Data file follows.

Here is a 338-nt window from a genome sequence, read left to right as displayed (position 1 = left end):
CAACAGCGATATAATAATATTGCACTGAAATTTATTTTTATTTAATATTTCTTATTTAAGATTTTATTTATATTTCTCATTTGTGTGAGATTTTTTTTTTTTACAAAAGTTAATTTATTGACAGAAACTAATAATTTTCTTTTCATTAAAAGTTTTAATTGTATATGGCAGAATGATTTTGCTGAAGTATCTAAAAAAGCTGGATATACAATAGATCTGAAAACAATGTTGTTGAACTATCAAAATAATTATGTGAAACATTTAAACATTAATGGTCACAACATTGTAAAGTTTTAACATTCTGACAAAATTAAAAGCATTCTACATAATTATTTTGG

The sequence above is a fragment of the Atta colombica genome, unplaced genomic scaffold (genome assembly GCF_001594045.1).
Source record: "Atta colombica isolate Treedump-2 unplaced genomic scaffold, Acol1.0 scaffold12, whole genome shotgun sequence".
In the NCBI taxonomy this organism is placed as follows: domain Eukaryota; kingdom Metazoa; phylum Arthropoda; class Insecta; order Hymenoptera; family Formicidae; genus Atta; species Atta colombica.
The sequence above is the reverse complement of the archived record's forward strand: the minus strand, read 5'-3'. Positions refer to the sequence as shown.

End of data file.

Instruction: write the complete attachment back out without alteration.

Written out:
Here is a 338-nt window from a genome sequence, read left to right as displayed (position 1 = left end):
CAACAGCGATATAATAATATTGCACTGAAATTTATTTTTATTTAATATTTCTTATTTAAGATTTTATTTATATTTCTCATTTGTGTGAGATTTTTTTTTTTTACAAAAGTTAATTTATTGACAGAAACTAATAATTTTCTTTTCATTAAAAGTTTTAATTGTATATGGCAGAATGATTTTGCTGAAGTATCTAAAAAAGCTGGATATACAATAGATCTGAAAACAATGTTGTTGAACTATCAAAATAATTATGTGAAACATTTAAACATTAATGGTCACAACATTGTAAAGTTTTAACATTCTGACAAAATTAAAAGCATTCTACATAATTATTTTGG

The sequence above is a fragment of the Atta colombica genome, unplaced genomic scaffold (genome assembly GCF_001594045.1).
Source record: "Atta colombica isolate Treedump-2 unplaced genomic scaffold, Acol1.0 scaffold12, whole genome shotgun sequence".
In the NCBI taxonomy this organism is placed as follows: domain Eukaryota; kingdom Metazoa; phylum Arthropoda; class Insecta; order Hymenoptera; family Formicidae; genus Atta; species Atta colombica.
The sequence above is the reverse complement of the archived record's forward strand: the minus strand, read 5'-3'. Positions refer to the sequence as shown.